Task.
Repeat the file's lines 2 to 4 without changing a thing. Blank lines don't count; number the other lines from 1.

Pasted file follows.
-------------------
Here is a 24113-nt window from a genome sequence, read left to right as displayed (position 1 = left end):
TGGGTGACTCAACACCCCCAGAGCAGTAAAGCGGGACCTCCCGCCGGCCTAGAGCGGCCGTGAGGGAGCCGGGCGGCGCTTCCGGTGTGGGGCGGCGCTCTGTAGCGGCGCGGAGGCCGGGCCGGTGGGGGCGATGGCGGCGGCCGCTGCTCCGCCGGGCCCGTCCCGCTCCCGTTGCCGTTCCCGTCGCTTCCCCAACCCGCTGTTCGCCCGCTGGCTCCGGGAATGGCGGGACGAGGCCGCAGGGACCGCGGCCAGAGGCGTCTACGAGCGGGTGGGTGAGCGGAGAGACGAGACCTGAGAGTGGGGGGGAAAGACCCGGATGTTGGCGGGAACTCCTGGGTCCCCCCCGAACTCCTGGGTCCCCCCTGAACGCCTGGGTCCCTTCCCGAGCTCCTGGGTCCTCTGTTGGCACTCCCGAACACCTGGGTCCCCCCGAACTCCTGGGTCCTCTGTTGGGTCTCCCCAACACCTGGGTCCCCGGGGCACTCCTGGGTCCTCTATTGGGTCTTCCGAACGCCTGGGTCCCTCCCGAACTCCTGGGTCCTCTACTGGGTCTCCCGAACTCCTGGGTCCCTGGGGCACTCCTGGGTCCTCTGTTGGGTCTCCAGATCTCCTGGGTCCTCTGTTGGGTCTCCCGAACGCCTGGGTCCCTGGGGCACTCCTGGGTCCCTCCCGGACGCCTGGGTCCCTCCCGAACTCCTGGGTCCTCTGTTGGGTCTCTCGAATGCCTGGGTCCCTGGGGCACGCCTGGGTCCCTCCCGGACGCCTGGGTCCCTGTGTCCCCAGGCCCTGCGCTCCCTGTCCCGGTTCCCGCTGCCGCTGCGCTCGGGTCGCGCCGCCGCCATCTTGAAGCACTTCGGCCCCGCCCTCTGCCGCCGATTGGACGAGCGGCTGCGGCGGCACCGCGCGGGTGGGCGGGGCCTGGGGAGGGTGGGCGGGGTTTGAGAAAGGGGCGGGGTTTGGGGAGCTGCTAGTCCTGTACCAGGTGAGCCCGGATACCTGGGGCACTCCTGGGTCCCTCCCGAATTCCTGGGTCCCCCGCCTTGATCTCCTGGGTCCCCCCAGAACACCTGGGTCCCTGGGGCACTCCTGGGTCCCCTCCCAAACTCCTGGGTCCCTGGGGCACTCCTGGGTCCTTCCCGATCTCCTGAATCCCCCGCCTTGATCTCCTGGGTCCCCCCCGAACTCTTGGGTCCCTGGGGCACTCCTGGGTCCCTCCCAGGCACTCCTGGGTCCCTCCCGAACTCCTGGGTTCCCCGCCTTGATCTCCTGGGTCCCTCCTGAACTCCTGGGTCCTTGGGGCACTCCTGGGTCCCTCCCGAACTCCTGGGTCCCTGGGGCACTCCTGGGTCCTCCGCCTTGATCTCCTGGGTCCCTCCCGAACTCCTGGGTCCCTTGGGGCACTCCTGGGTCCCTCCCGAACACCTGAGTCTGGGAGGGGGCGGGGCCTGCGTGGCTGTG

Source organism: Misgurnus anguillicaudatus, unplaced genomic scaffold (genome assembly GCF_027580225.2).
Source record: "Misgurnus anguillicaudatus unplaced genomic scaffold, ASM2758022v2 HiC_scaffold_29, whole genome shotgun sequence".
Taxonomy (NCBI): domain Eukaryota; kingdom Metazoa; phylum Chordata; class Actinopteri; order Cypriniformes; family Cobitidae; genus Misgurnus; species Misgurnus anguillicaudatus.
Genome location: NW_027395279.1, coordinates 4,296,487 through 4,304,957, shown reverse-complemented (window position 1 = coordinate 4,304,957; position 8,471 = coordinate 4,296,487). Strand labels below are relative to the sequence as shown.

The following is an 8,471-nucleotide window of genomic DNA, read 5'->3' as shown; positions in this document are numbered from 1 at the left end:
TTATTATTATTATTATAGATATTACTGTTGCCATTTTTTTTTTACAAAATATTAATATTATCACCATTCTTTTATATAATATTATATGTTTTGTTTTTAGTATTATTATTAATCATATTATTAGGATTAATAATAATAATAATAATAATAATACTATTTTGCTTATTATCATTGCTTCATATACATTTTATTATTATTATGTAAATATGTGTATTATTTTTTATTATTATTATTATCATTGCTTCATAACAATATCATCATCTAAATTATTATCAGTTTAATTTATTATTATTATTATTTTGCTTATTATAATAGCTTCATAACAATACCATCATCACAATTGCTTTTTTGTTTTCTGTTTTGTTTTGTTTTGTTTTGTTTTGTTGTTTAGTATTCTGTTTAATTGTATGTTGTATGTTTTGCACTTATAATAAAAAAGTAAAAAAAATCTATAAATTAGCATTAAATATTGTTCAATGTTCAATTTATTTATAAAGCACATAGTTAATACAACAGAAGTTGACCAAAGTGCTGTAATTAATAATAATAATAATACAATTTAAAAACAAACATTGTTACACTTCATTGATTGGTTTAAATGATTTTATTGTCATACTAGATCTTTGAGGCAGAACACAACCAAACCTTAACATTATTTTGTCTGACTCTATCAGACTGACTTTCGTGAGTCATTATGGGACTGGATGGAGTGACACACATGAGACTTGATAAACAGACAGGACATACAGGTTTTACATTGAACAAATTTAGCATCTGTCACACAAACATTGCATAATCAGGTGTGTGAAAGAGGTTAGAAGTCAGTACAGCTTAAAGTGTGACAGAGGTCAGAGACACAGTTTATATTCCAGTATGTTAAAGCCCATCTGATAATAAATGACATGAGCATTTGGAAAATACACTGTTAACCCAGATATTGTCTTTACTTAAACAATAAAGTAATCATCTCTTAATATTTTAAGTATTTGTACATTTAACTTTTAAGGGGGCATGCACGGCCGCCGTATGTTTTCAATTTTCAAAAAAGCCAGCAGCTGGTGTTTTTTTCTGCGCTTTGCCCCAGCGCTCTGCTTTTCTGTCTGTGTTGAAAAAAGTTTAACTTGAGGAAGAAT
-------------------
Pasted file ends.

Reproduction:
TGGGTGACTCAACACCCCCAGAGCAGTAAAGCGGGACCTCCCGCCGGCCTAGAGCGGCCGTGAGGGAGCCGGGCGGCGCTTCCGGTGTGGGGCGGCGCTCTGTAGCGGCGCGGAGGCCGGGCCGGTGGGGGCGATGGCGGCGGCCGCTGCTCCGCCGGGCCCGTCCCGCTCCCGTTGCCGTTCCCGTCGCTTCCCCAACCCGCTGTTCGCCCGCTGGCTCCGGGAATGGCGGGACGAGGCCGCAGGGACCGCGGCCAGAGGCGTCTACGAGCGGGTGGGTGAGCGGAGAGACGAGACCTGAGAGTGGGGGGGAAAGACCCGGATGTTGGCGGGAACTCCTGGGTCCCCCCCGAACTCCTGGGTCCCCCCTGAACGCCTGGGTCCCTTCCCGAGCTCCTGGGTCCTCTGTTGGCACTCCCGAACACCTGGGTCCCCCCGAACTCCTGGGTCCTCTGTTGGGTCTCCCCAACACCTGGGTCCCCGGGGCACTCCTGGGTCCTCTATTGGGTCTTCCGAACGCCTGGGTCCCTCCCGAACTCCTGGGTCCTCTACTGGGTCTCCCGAACTCCTGGGTCCCTGGGGCACTCCTGGGTCCTCTGTTGGGTCTCCAGATCTCCTGGGTCCTCTGTTGGGTCTCCCGAACGCCTGGGTCCCTGGGGCACTCCTGGGTCCCTCCCGGACGCCTGGGTCCCTCCCGAACTCCTGGGTCCTCTGTTGGGTCTCTCGAATGCCTGGGTCCCTGGGGCACGCCTGGGTCCCTCCCGGACGCCTGGGTCCCTGTGTCCCCAGGCCCTGCGCTCCCTGTCCCGGTTCCCGCTGCCGCTGCGCTCGGGTCGCGCCGCCGCCATCTTGAAGCACTTCGGCCCCGCCCTCTGCCGCCGATTGGACGAGCGGCTGCGGCGGCACCGCGCGGGTGGGCGGGGCCTGGGGAGGGTGGGCGGGGTTTGAGAAAGGGGCGGGGTTTGGGGAGCTGCTAGTCCTGTACCAGGTGAGCCCGGATACCTGGGGCACTCCTGGGTCCCTCCCGAATTCCTGGGTCCCCCGCCTTGATCTCCTGGGTCCCCCCAGAACACCTGGGTCCCTGGGGCACTCCTGGGTCCCCTCCCAAACTCCTGGGTCCCTGGGGCACTCCTGGGTCCTTCCCGATCTCCTGAATCCCCCGCCTTGATCTCCTGGGTCCCCCCCGAACTCTTGGGTCCCTGGGGCACTCCTGGGTCCCTCCCAGGCACTCCTGGGTCCCTCCCGAACTCCTGGGTTCCCCGCCTTGATCTCCTGGGTCCCTCCTGAACTCCTGGGTCCTTGGGGCACTCCTGGGTCCCTCCCGAACTCCTGGGTCCCTGGGGCACTCCTGGGTCCTCCGCCTTGATCTCCTGGGTCCCTCCCGAACTCCTGGGTCCCTTGGGGCACTCCTGGGTCCCTCCCGAACACCTGAGTCTGGGAGGGGGCGGGGCCTGCGTGGCTGTG

Source organism: Misgurnus anguillicaudatus, unplaced genomic scaffold (genome assembly GCF_027580225.2).
Source record: "Misgurnus anguillicaudatus unplaced genomic scaffold, ASM2758022v2 HiC_scaffold_29, whole genome shotgun sequence".